The ultimate question before this court is whether 800 years advancement of civilized jurisprudence must yield to the whim of the IRS for expedited extortion of revenue under color of law.  We cannot use the phrase "collection of taxes" until the citizen is confronted with a statutory duty to pay a tax and an opportunity to challenge that contention.

"…compliance with this constitutional mandate is an essential jurisdictional prerequisite to a federal court’s authority to deprive an accused of his life or liberty. If this requirement of the (Bill of Rights) is not complied with, the court no longer has jurisdiction to proceed.  The judgment of conviction pronounced by a court without jurisdiction is void, and one imprisoned thereunder may obtain release by habeas corpus.

 Johnson v Zerbst, 304 US 458, 467, 468 (1938).  

The right to be notified of a law allegedly violated and the opportunity to defend against the charge is of no less constitutional moment than the right to counsel in the Zerbst case. Since the indictment failed to state an offense and a crime has not been charged, the judgment must be vacated and set aside. US v Osiemi, 980 F2d 344 (1993). A challenge to the jurisdiction of the court is not waived by failure to raise the issue in trial court or on direct appeal.  Kaufman v US, 394 US 217, 222.

Even the IRS is required to conform their prosecutions to actions that are clearly defined in the statutes or face dismissal of indictments. US v Carroll, 345 US 457 (1953). There may be a heavy presumption against validity where a right is explicitly secured by the constitution.  Harris v McRae, 448 US 297 (1979); Capital Cities Media v Toole, 463 US 1301 (1983).

An indictment is an emissive of the grand jury; it cannot have substantive issues altered by the prosecuting attorney. Rabe v Washington, 405 US 313 (1972). Nor can a bill of particulars save an invalid indictment. Russell v United States, 369 US 749, 770. A bill of particulars relates only to issues of fact--it is not relevant to issues of law. Nor does the lack of an appeal prevent a challenge to a defective indictment. FRCrP 12 (b)(2).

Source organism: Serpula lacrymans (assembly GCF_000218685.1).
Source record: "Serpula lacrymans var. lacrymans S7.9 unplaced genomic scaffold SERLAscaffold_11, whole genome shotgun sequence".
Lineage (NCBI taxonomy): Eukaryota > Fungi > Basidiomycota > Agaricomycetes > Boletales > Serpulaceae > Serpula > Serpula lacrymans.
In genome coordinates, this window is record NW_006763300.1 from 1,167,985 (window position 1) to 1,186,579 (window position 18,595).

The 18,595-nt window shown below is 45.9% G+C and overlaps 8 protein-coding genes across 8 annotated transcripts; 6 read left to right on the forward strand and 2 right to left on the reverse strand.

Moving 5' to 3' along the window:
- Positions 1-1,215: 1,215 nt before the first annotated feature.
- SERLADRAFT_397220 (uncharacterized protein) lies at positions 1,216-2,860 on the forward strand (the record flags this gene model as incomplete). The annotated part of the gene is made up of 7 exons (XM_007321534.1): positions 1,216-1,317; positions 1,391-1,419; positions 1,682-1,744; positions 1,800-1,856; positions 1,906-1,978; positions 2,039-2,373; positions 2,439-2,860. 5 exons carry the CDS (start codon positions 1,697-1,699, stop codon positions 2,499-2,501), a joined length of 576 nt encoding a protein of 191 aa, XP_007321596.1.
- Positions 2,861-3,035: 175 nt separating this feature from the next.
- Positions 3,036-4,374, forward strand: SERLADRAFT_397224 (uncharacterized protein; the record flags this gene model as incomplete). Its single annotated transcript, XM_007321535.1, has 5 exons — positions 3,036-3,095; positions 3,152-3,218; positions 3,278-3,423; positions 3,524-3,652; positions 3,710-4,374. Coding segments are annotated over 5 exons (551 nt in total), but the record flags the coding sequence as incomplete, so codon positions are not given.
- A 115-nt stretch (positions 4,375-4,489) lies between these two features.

Habeas corpus will lie where no offense has been committed.  Strauss v US, 516 F2d 980; Martency v US, 216 F2d 760;  Robinson v US, 313 F2d 817;  Roberts v US, 331 F2d 502;  Martyn v US, 176 F2d 609.  An indictment that does not charge an offense can be discharged by habeas corpus.  Roberts v Hunter, 140 F2d 38; Brock v Hudspeth, 111 F2d 447; White v Levine, 40 F2d 502.  Lack of a valid indictment is cause for release by habeas corpus. Ex parte Bain, 121 US 1; Ex parte Wilson, 114 US 417. The court has a responsibility in a habeas corpus action to review the record and, if the record shows a violation of a constitutional mandate, declare the trial was absolutely void. Moore v Dempsey, 261 US 86; Patton v US, 281 US 276.

            [signed and dated ?? ]



Statutory federal habeas corpus procedure is codified at 28 USC §§2241 to 2255. Extensive analysis can be found in Federal Practice and Procedure by Wright  {KF9619, W7} Criminal Procedure, volume 3, Habeas Corpus §589-602.  The one hundred pages include copious annotations.  Federal Procedure, Lawyers Edition {KF 8835, F43} volume 16 Habeas Corpus §§41.372 to 41.544 is also informative. Hard core students will find Moore's Federal Practice {KF8820, A313} volume 28, chapter 672, contains detailed citations.   More information is at 39AmJur2d Habeas Corpus §§145-154 {KF154 A42}.